An Interview with Elizabeth Dennehy, Part II: The Aftermath of “The Best of Both Worlds”
Before production ended on the first part of the “Best of Both Worlds” two-parter, Jonathan Frakes tried to warn Elizabeth Dennehy about how it might be received. “He said to me, ‘You have absolutely no idea what you’re in for,’” Dennehy remembers. “And I was like, ‘What are you talking about?’ He said, ‘People are going to lose their minds when they see the show! It’s the first time we’ve ever had a cliffhanger. It’s the first time my authority has ever been questioned. You better brace yourself.’” Dennehy was about to begin experiencing the reactions to her TNG appearance as well as the perils and thrills of Star Trek fandom.
Although Elizabeth Dennehy faced numerous difficulties in playing Shelby on TNG, Cliff Bole learned about them only after directing both parts of the “Best of Both Worlds” two-parter. Dennehy recalls, “Later on, Cliff said to me, ‘You should have told me. I had no idea.’ And I was like, ‘I was too embarrassed to tell anybody that I had no clue what to do.’”
Dennehy notes that watching one scene in particular brings back a lot of memories for her — one from the first part of the “Best of Both Worlds” two-parter, in which Shelby states, “Projections suggest that a Borg ship like this one could continue to function effectively even if seventy-eight percent of it was inoperable.” The actress comments, “It’s so funny when I watch the show now, because I know that that scene was my first day. I can see the fear in my eyes, and everybody else tells me they don’t see it, but I recognize it.”
Though there was a summer break between the two parts of “The Best of Both Worlds”, Dennehy waited until after both parts had aired before she began attending conventions. She then went to many such events straight away. “My very first one was in St. Louis, Missouri, with George Takei,” she relates. “I was scared shitless! I had three Bloody Marys before I went on stage for the Q and A. I was terrified because I’m used to speaking with a script, but just being myself… and I was afraid that people were gonna ask me really scientific questions. I was afraid that people were gonna think of me as an impostor, that I didn’t deserve to play Shelby because I was not a sci-fi fan or into it at all, but people were lovely and really, really nice.”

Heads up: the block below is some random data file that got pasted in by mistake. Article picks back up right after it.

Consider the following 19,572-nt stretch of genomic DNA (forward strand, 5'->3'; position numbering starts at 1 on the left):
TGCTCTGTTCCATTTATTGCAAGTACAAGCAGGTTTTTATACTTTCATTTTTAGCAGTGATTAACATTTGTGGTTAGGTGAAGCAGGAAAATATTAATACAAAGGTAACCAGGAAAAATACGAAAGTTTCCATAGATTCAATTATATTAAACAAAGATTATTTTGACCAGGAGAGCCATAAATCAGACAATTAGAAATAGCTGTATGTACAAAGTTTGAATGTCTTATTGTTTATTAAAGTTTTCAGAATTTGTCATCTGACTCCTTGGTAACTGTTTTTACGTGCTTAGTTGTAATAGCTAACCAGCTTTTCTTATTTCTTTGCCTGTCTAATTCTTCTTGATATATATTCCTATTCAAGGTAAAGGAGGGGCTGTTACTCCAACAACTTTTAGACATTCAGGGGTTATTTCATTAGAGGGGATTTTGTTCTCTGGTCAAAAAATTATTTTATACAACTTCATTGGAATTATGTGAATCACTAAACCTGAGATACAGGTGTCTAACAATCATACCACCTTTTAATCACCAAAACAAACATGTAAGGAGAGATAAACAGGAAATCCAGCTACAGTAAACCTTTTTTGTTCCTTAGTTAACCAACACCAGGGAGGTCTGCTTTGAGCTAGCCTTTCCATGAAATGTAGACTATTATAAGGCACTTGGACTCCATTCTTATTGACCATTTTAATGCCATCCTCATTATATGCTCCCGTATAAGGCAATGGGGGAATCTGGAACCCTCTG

On the other hand, the brashness that Dennehy injected into her performance of Shelby wasn’t necessarily well-accepted by fans. “A lot of times when people were seeing part one, they didn’t like me because of that smirky, haughty cockiness. At conventions, people would come to me and say, ‘Oh, I hated you, and you are such a bitch.’ I got such negative energy from fans. They wanted my autograph, but they really hated me. They hated that Riker’s authority was questioned. They thought I was a ball-buster. They thought I didn’t know my place, that I was disrespectful. And I just started asking people, ‘Yeah, but was I right? I had a problem to solve, lives to save. Should I have just waited around for it to be the man’s idea, just waited for somebody else to take my ideas and run with them?’”